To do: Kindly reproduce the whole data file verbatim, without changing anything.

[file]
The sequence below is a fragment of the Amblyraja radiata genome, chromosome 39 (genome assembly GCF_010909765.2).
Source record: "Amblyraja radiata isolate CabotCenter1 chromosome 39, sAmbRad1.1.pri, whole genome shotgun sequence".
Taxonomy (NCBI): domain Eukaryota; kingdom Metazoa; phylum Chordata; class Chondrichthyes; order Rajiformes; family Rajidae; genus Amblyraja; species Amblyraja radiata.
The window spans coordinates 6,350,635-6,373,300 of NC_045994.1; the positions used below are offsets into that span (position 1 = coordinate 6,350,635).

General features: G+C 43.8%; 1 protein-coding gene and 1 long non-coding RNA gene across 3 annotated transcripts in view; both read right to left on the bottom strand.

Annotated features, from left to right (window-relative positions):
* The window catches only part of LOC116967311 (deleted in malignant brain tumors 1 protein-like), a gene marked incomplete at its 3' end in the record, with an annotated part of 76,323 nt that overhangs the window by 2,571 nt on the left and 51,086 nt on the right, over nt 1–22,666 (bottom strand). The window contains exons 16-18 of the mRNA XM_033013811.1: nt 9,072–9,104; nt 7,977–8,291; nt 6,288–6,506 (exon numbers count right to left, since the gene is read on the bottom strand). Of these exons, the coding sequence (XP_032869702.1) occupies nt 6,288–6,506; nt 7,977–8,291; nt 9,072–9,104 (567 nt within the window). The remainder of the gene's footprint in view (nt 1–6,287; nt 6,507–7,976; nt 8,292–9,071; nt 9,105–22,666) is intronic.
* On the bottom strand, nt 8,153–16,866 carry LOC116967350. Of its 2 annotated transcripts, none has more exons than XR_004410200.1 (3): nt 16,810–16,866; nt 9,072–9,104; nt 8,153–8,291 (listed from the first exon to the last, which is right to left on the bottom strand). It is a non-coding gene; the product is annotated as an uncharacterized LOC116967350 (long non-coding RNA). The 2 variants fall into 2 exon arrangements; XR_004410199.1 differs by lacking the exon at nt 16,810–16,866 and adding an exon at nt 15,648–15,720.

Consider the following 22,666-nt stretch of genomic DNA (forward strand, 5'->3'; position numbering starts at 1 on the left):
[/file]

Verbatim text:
The sequence below is a fragment of the Amblyraja radiata genome, chromosome 39 (genome assembly GCF_010909765.2).
Source record: "Amblyraja radiata isolate CabotCenter1 chromosome 39, sAmbRad1.1.pri, whole genome shotgun sequence".
Taxonomy (NCBI): domain Eukaryota; kingdom Metazoa; phylum Chordata; class Chondrichthyes; order Rajiformes; family Rajidae; genus Amblyraja; species Amblyraja radiata.
The window spans coordinates 6,350,635-6,373,300 of NC_045994.1; the positions used below are offsets into that span (position 1 = coordinate 6,350,635).

General features: G+C 43.8%; 1 protein-coding gene and 1 long non-coding RNA gene across 3 annotated transcripts in view; both read right to left on the bottom strand.

Annotated features, from left to right (window-relative positions):
* The window catches only part of LOC116967311 (deleted in malignant brain tumors 1 protein-like), a gene marked incomplete at its 3' end in the record, with an annotated part of 76,323 nt that overhangs the window by 2,571 nt on the left and 51,086 nt on the right, over nt 1–22,666 (bottom strand). The window contains exons 16-18 of the mRNA XM_033013811.1: nt 9,072–9,104; nt 7,977–8,291; nt 6,288–6,506 (exon numbers count right to left, since the gene is read on the bottom strand). Of these exons, the coding sequence (XP_032869702.1) occupies nt 6,288–6,506; nt 7,977–8,291; nt 9,072–9,104 (567 nt within the window). The remainder of the gene's footprint in view (nt 1–6,287; nt 6,507–7,976; nt 8,292–9,071; nt 9,105–22,666) is intronic.
* On the bottom strand, nt 8,153–16,866 carry LOC116967350. Of its 2 annotated transcripts, none has more exons than XR_004410200.1 (3): nt 16,810–16,866; nt 9,072–9,104; nt 8,153–8,291 (listed from the first exon to the last, which is right to left on the bottom strand). It is a non-coding gene; the product is annotated as an uncharacterized LOC116967350 (long non-coding RNA). The 2 variants fall into 2 exon arrangements; XR_004410199.1 differs by lacking the exon at nt 16,810–16,866 and adding an exon at nt 15,648–15,720.

Consider the following 22,666-nt stretch of genomic DNA (forward strand, 5'->3'; position numbering starts at 1 on the left):